Teofimo Lopez defeated Jessie Magdaleno by KO, round 7: Initially, the idea that Magdaleno, a former title challenger and respected veteran, would challenge Lopez and pressure him at times seemed to be the idea in order to prove Lopez is capable of overcoming adversity inside the ring. That turned out to be nowhere near reality as Lopez dominated Magdaleno, almost making him look like a rookie by comparison. Lopez scored a knockdown in the sixth round and Magdaleno hadn’t shown anything that would indicate he could turn the tide against Lopez. Lopez knocked out Magdaleno in the seventh round and did his usual big celebration by backflipping and then motioning to Magdaleno, who still had not fully recovered from the knockout. The general reaction to the celebration was negative as many claimed it was unprofessional to do something like that when Magdaleno was still essentially out, but Lopez responded by saying Magdaleno talked a lot of trash before and even during the fight and that he had it coming. Regardless of what you think of the celebration, Lopez proved that he is ready for the big fights at lightweight and is a future star if Top Rank plays its cards right. Lopez is bilingual, talks well, is media-friendly, scores incredible knockouts and is very flashy inside the ring. In terms of what you’re looking for in a potential star to build your promotion around, Lopez has pretty much all the tools needed. The hope is to get him an eventual shot at Vasiliy Lomachenko, but that won’t happen until 2020 at the very least as Lomachenko is likely to unify a total three titles against Richard Commey and then defend his WBA title against mandatory challenger Anthony Crolla.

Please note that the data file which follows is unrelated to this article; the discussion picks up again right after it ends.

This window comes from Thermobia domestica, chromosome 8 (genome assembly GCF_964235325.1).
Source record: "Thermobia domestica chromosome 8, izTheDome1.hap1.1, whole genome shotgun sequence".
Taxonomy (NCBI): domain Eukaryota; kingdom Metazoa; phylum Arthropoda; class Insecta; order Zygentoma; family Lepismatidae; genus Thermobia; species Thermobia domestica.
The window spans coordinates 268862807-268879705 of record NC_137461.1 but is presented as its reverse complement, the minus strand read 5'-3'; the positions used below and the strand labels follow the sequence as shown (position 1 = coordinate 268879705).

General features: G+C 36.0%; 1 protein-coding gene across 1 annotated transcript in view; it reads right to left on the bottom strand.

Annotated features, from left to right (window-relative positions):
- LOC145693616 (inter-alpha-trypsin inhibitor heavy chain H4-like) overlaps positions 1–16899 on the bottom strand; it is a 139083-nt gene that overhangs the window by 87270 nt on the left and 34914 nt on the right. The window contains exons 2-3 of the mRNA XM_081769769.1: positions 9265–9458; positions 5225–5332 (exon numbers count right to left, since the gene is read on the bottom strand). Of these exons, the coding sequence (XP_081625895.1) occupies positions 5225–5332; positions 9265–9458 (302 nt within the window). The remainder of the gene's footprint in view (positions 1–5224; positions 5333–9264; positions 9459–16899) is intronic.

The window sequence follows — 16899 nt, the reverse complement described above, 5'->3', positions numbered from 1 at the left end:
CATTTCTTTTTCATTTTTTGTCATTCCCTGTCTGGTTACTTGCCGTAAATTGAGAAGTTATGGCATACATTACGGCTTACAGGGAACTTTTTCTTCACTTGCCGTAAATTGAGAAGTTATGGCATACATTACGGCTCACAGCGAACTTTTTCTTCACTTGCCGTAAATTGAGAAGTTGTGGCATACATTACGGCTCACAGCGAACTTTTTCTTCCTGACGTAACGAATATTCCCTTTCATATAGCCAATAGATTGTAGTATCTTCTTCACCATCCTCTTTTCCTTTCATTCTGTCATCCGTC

Oscar Valdez defeated Carmine Tommasone by KO, round 7 to retain the WBO featherweight title: Tommasone offered little danger to Valdez from the start as Valdez had no problem taking what few punches Tommasone landed on Valdez. The champion would outbox Tommasone throughout the fight, but it was in the fourth round where Valdez started dropping his opponent left and right. Valdez scored two knockdowns in the fourth round, followed by another one in the sixth round. Valdez ended his night with a body shot that immediately stopped the fight nine seconds into the seventh round. According to CompuBox, Valdez landed 88 of his 293 total punches (30 percent) and 47 of 122 of his power shots (39 percent). As for Tommasone, he only landed 49 of his 300 total punches thrown in the fight (16 percent).
Richard Commey defeated Isa Chaniev by TKO, round 2 to win the vacant IBF lightweight title: Commey started off by dominating Chaniev, landing several power punches with ease. Commey got the first knockdown with a strong 1-2 combination that began with a left hook and then a straight right hand to Chaniev, dropping him to the canvas. Chaniev was very slow to get up and appeared to not have fully recovered from getting dropped but the fight continued. Commey dropped Chaniev early in the second round with a left hook, eventually stopping Chaniev to win the world title. Now that Commey has a world title, he appears set to face Lomachenko on April 12 to unify the WBA, WBO and IBF 135-pound titles. The winner would then be one title away from being considered the undisputed lightweight champion.